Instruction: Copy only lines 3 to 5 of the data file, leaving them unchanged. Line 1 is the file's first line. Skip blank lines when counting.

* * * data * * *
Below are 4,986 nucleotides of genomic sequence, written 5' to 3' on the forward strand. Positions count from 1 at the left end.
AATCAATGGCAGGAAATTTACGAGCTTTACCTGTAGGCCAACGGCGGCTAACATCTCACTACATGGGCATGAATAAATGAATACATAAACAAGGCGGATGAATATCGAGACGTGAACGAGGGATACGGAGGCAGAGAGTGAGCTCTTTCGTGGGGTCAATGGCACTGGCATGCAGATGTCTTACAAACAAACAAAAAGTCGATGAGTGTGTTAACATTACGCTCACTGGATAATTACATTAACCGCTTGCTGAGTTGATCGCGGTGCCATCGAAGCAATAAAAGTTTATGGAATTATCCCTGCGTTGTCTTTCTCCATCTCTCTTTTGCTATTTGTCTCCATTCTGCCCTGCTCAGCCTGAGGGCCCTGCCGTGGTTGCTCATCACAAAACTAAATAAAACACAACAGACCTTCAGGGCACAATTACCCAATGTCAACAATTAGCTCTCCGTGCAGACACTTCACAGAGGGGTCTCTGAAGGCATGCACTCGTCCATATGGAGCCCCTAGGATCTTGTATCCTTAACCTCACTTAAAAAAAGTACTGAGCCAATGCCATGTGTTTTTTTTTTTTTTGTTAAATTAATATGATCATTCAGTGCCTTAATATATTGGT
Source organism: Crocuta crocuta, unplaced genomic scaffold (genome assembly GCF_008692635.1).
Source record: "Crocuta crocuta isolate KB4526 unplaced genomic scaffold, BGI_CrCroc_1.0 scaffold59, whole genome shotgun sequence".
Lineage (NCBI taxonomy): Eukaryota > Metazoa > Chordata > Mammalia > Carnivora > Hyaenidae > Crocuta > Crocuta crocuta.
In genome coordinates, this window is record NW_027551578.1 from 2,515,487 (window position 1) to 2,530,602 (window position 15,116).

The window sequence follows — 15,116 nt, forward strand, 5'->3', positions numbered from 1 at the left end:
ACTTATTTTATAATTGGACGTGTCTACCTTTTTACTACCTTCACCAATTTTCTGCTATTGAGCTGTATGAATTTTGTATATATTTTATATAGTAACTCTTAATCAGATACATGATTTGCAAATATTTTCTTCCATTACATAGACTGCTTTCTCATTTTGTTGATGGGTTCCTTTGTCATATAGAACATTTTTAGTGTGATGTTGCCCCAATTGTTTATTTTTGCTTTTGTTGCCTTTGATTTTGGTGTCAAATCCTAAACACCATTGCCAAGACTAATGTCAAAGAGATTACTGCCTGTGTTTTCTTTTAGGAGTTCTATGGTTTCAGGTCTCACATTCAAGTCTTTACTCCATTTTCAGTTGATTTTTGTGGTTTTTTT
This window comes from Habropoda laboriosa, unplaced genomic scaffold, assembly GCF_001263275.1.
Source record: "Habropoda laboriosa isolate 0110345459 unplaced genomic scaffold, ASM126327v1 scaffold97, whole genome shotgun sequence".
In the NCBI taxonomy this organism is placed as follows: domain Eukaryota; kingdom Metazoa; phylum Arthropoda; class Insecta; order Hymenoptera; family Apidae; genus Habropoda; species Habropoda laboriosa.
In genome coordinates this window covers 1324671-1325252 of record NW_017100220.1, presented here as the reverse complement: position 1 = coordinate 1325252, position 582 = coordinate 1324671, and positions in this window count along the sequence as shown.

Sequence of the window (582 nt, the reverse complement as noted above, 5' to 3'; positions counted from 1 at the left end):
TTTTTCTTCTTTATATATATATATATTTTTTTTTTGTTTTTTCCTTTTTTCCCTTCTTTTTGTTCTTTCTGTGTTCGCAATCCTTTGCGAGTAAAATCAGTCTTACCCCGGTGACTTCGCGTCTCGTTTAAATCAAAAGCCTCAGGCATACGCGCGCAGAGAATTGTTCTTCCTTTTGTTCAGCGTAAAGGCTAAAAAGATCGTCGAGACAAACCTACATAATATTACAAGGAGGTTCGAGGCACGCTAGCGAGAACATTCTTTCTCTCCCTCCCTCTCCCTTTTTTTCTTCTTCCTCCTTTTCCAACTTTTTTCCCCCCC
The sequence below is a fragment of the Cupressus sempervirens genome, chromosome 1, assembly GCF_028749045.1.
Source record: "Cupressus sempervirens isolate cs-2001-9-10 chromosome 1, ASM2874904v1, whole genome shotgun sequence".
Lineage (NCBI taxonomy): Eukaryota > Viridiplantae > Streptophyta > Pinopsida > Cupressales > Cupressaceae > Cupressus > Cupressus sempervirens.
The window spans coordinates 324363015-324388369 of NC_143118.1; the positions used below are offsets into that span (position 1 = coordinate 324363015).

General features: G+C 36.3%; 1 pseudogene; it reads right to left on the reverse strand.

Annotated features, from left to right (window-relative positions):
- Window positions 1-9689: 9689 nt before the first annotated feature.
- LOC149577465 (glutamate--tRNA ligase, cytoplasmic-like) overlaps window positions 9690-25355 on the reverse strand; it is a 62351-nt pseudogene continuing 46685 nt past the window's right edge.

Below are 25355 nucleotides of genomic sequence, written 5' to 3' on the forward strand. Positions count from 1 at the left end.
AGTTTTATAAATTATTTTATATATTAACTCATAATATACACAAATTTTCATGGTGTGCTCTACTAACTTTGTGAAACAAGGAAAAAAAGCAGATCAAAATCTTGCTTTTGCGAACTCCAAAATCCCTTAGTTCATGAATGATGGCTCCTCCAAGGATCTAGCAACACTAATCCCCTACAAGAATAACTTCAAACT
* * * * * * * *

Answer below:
Source organism: Crocuta crocuta, unplaced genomic scaffold (genome assembly GCF_008692635.1).
Source record: "Crocuta crocuta isolate KB4526 unplaced genomic scaffold, BGI_CrCroc_1.0 scaffold59, whole genome shotgun sequence".
Lineage (NCBI taxonomy): Eukaryota > Metazoa > Chordata > Mammalia > Carnivora > Hyaenidae > Crocuta > Crocuta crocuta.